Government and governance, Law, National security, Science and technology | Australia, Asia, East Asia

13 May 2020

Surveillance networks being implemented to limit the spread of COVID-19 are posing challenging questions for Australians about privacy and the extent they trust their government with private data, Fan Yang writes.

In  February 2020, to recover its economy from the coronavirus outbreak, China’s State Council in collaboration with two tech giants, Tencent and Alibaba, launched the ‘health code’ mini-programme on WeChat, a social media platform, and Alipay, a financial platform.

The health code is an automatic built-in function on both platforms, leaving users incapable of choosing whether to install the function or deactivate it. This function is so far only accessible to users based in mainland China.

According to WeChat and Alipay, an assessment is made in accordance with the data drawn from government sectors including healthcare, telecommunication, transportation, migration, and customs, and this informs a person’s health rating. This is used to speculate the likelihood of whether a user poses a contagion risk, based on their travel history, medical information, and whether they have recently contacted someone who is a possible COVID-19 carrier.

This health code is presented as a more complicated version of QR code that is only scannable by authorities in order to protect user’s privacy. For users and business owners, it performs like a digital ‘proximity card’, with which users are permitted to enter a location or travel within or outside a province, based on the information in their code. Mobilities will be restricted for those who fail to install the health code.

To get their health code, users are required to let the government access their basic information on WeChat and register with their national identification number.

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On Alipay, health codes are colour-coded green, yellow, or red. With green health codes, users are granted with freedom of movement, whereas yellow and red indicate that one needs to go into mandatory quarantine, either by themselves or in a supervised quarantine facility.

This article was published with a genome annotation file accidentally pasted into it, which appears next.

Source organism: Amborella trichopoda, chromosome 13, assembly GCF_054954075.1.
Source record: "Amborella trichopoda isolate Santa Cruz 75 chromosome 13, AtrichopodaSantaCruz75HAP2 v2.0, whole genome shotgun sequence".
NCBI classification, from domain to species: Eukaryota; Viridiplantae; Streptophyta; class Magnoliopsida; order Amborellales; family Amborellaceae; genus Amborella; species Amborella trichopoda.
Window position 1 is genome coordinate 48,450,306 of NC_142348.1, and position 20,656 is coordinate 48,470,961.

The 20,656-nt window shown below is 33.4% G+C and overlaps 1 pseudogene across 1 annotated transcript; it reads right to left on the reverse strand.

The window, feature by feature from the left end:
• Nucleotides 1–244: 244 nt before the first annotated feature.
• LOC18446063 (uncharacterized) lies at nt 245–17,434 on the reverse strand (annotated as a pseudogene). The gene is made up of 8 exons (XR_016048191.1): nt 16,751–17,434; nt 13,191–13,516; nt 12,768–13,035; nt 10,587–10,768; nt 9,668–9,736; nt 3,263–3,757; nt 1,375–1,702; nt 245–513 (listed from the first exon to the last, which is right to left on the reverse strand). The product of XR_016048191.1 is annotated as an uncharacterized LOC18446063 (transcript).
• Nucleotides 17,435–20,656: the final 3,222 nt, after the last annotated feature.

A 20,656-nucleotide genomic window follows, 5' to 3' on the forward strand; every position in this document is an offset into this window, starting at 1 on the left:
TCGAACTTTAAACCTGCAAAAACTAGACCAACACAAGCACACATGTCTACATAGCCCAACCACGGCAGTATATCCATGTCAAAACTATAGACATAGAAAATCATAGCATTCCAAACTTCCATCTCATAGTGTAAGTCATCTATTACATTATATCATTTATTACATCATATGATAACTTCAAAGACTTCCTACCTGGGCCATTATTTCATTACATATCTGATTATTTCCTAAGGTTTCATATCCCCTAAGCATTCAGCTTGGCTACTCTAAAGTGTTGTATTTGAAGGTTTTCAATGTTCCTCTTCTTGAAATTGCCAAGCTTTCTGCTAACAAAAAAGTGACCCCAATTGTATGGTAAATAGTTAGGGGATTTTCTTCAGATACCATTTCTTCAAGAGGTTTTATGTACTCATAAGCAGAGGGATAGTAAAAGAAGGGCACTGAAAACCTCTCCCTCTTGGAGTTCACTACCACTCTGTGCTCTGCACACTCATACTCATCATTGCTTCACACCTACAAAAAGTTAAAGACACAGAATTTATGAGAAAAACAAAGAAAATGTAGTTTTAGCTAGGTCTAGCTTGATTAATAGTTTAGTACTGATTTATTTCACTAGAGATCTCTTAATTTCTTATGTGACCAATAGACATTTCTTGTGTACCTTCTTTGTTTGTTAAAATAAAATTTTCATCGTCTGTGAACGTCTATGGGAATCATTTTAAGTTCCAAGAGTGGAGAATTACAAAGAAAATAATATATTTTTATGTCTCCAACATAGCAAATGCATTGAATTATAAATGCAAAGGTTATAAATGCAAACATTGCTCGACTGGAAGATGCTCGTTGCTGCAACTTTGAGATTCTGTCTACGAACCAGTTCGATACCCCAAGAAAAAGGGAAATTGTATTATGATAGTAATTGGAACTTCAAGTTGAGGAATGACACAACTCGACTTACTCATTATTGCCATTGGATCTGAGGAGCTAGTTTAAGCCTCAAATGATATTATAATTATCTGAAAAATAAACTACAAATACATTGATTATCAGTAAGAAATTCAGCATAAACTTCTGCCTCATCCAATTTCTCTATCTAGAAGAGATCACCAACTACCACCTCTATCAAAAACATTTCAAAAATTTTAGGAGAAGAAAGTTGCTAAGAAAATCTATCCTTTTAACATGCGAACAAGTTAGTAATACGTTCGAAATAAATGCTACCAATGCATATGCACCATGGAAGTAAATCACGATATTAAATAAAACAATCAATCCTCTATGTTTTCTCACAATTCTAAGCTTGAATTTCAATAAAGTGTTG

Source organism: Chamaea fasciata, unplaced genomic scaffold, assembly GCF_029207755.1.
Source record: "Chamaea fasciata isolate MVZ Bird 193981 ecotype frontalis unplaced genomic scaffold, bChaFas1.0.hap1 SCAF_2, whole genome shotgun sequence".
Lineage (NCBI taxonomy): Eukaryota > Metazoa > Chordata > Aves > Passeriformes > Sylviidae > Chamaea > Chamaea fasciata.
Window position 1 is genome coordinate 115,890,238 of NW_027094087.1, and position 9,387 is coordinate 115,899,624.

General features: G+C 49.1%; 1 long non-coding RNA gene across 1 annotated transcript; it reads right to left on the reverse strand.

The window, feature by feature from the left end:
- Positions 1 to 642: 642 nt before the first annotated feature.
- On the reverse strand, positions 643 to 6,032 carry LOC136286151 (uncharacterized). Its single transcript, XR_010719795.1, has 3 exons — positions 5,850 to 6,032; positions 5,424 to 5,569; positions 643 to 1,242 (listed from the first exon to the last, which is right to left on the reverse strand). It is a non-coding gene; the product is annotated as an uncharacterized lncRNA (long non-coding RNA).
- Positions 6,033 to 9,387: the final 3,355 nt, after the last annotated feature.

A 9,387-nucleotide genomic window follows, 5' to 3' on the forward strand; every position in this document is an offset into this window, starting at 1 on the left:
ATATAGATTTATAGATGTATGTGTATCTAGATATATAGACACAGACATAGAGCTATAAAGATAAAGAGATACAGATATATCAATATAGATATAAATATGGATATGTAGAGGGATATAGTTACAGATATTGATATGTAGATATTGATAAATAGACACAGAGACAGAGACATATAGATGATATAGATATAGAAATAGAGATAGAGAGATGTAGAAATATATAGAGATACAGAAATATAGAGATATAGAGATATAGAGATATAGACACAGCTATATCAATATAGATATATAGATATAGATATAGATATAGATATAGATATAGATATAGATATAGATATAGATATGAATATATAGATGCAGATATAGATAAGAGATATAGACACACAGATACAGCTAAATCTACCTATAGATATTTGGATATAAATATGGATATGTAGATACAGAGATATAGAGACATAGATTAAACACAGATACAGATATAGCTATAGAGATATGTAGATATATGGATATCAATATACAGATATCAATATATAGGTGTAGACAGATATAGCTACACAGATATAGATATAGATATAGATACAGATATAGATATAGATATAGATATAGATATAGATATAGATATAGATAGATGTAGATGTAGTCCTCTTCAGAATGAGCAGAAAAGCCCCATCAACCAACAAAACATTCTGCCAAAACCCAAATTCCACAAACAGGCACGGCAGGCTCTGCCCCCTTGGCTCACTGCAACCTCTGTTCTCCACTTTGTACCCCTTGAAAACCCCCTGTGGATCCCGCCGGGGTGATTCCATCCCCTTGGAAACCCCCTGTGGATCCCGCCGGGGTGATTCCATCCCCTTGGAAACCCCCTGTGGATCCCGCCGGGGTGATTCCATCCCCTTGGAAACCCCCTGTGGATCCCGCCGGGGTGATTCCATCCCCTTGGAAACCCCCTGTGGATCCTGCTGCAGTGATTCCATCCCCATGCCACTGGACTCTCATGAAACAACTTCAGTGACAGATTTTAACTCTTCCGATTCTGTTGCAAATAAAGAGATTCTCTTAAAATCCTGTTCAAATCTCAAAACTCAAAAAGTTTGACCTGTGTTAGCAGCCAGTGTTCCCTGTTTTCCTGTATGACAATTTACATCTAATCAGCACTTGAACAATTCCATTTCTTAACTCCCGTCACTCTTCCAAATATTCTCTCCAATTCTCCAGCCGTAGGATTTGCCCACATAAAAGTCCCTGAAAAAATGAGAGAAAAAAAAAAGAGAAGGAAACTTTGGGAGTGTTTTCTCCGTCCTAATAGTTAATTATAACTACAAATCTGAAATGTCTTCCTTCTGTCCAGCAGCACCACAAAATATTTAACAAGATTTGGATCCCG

Concerns have been expressed in relation to the lack of transparency, as the health code is a computer system, and whether future collaboration with the social credit system, which is designed to give the government control based on social sorting and classification, restricting certain groups of people according to their race, ethnicity, or their history of political activism.

Health code functions on Alipay and WeChat are also reported to send users incorrect information: some users were instructed to conduct isolation without knowing why, and some users have even received different instructions from the two platforms.

Drawing experience from Singapore’s TraceTogether, Australia’s coronavirus contact tracing app emerged out of controversy in April. To make sure that the application functions properly, users are required to consent to carry the phone with them when they leave home and keep the application functioning with Bluetooth activated.

The idea of the government potentially monitoring every aspect of life has drawn much suspicion. Australians started questioning: Should I give up privacy for freedom this time? How much freedom are we ready to give up in fighting an existential threat, be it a virus, terrorism, or crime more generally? And during a national crisis, is privacy still personal property?

Unlike China’s health code, downloading COVIDSafe is entirely voluntary for Australians. However, these personal choices have also been turned into a subject of moral judgement, in particular on social media. Many argue that going out without installing COVIDSafe is putting the lives of others at risk.

The public is under many layers of surveillance networks administered by technological corporates and national governments. It is certainly paradoxical to see so many express concerns about coronavirus tracking apps on Facebook, a platform with a poor history on privacy protections. However, these concerns are fair and real. Sharing personal data with the authorities further erodes the thin line between individuals and the state, and between the private and the public.

A variety of surveillance technologies are being implemented across countries in Europe, Latin America, and Asia, with the aim of controlling the virus. Despite their limited utility during the lockdown, they could prove to be much more appealing when restrictions are gradually lifted.

Surveillance is two-sided especially during this challenging time, and perhaps relaxing personal privacy rules can be justifiable at this stage.

The benefits of correct identification, screening, checking, appropriate classification, and other tasks associated with monitoring and surveillance must be acknowledged, despite the cost to privacy they represent.

Risks and dangers are always manifested in large-scale systems and power does corrupt – or, at least, skews the vision of – those who wield it. The pandemic has raised the serious question of how much faith Australians have in their government, especially in processing data ethically and securely, ones which will continue to be significant long after the pandemic is over.

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